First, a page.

Improving Buddhism/The Imperfect Buddha

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Re: Improving Buddhism/The Imperfect Buddha

Postby tiltbillings » Fri Sep 20, 2013 12:07 am

clw_uk wrote:
tiltbillings wrote:
clw_uk wrote:
Does that break Buddhist moral code, or is the Buddhist moral code subjective/relative?
You tell me.


Is then murder justified in Buddhism, if it saves lives?
You tell me.



I was asking you ... :coffee:
So, in other words, you have no idea.
This being is bound to samsara, kamma is his means for going beyond.
SN I, 38.

Ar scáth a chéile a mhaireas na daoine.
People live in one another’s shelter.

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Re: Improving Buddhism/The Imperfect Buddha

Postby clw_uk » Fri Sep 20, 2013 12:21 am

So, in other words, you have no idea.



Once again, I was asking Your opinion

So it's not a case of if im guessing or not, since I haven't stated my position, not yet anyway, but have asked for yours. It's a case of you actually responding to a post, which once again your failing to do.


I dread to think how you would perform in an actual face to face debate :/
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Re: Improving Buddhism/The Imperfect Buddha

Postby tiltbillings » Fri Sep 20, 2013 12:29 am

clw_uk wrote:
So, in other words, you have no idea.



Once again, I was asking Your opinion

So it's not a case of if im guessing or not, since I haven't stated my position, not yet anyway, but have asked for yours. It's a case of you actually responding to a post, which once again your failing to do.


I dread to think how you would perform in an actual face to face debate :/
Better than you, no doubt. At this point in the discussion, you need to be stating what you think rather than asking others here to do the heavy lifting.
This being is bound to samsara, kamma is his means for going beyond.
SN I, 38.

Ar scáth a chéile a mhaireas na daoine.
People live in one another’s shelter.

"We eat cold eels and think distant thoughts." -- Jack Johnson
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Re: Improving Buddhism/The Imperfect Buddha

Postby clw_uk » Fri Sep 20, 2013 12:32 am

Better than you, no doubt. At this point in the discussion, you need to be stating what you think rather than asking others here to do the heavy lifting.



No dear, you need to answer my post first ;)


Better than you, no doubt


I would be careful of inductive reasoning ;)
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Re: Improving Buddhism/The Imperfect Buddha

Postby tiltbillings » Fri Sep 20, 2013 12:34 am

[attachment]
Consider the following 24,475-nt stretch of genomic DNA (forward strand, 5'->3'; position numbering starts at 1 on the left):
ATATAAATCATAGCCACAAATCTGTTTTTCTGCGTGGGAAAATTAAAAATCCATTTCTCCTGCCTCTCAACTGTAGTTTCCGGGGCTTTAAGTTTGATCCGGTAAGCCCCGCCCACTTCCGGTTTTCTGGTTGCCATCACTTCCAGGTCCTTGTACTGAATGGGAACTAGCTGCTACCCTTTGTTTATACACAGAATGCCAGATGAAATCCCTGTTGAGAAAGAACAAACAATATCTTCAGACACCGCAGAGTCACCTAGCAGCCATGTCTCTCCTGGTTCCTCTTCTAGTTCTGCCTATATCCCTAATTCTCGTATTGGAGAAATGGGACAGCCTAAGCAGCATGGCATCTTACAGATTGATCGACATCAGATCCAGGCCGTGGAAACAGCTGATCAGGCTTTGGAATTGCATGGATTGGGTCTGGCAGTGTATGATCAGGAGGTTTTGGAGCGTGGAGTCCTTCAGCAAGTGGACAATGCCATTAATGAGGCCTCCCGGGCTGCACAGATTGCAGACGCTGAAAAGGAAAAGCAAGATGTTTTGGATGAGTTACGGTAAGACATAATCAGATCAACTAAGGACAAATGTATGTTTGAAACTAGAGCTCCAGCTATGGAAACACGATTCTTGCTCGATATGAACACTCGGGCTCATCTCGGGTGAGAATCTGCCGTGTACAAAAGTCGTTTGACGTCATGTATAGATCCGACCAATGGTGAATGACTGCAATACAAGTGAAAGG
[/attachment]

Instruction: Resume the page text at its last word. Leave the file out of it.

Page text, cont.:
clw_uk wrote:
I would be careful of inductive reasoning
It is direct observation from the rebirth thread.
This being is bound to samsara, kamma is his means for going beyond.
SN I, 38.

Ar scáth a chéile a mhaireas na daoine.
People live in one another’s shelter.

"We eat cold eels and think distant thoughts." -- Jack Johnson
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Re: Improving Buddhism/The Imperfect Buddha

Postby clw_uk » Fri Sep 20, 2013 12:39 am

tiltbillings wrote:
clw_uk wrote:
I would be careful of inductive reasoning
It is direct observation from the rebirth thread.



As I said, be careful of inductive reasoning dear


Just because the sun arose today, it doesn't mean it will tomorrow (which was the implication of your flimsy post)


:)
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Re: Improving Buddhism/The Imperfect Buddha

Postby tiltbillings » Fri Sep 20, 2013 12:41 am

clw_uk wrote:
tiltbillings wrote:
clw_uk wrote:
I would be careful of inductive reasoning
It is direct observation from the rebirth thread.



As I said, be careful of inductive reasoning dear


Just because the sun arose today, it doesn't mean it certainly will tomorrow (which was the implication of your flimsy post)
So, as you have consistently argued poorly in the past, I can safely assume that you are going to continue that trend, though I would have no problem with being shown to be wrong. Good luck with that.
This being is bound to samsara, kamma is his means for going beyond.
SN I, 38.

Ar scáth a chéile a mhaireas na daoine.
People live in one another’s shelter.

"We eat cold eels and think distant thoughts." -- Jack Johnson
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Re: Improving Buddhism/The Imperfect Buddha

Postby clw_uk » Fri Sep 20, 2013 12:46 am

Well if you dont answer me, then how can you see if I fail again or not, in your eyes :)

Yet atm I'm better off getting blood from a stone than getting a meaningful response from you


Though on a side note, your understanding of my recent posts in the rebirth thread has been, shall we say, poor at best. :P
Last edited by clw_uk on Fri Sep 20, 2013 12:58 am, edited 1 time in total.
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Re: Improving Buddhism/The Imperfect Buddha

Postby clw_uk » Fri Sep 20, 2013 12:56 am

I suppose its because he did not try to compose some unifying ethical theory.
There is a section in Peter Harvey's An Introduction to Buddhist ethics p49 on Comparisons with Western ethical systems.


Interesting point

Would you see western ethical theories as a failure as they try to reduce morality to one concept?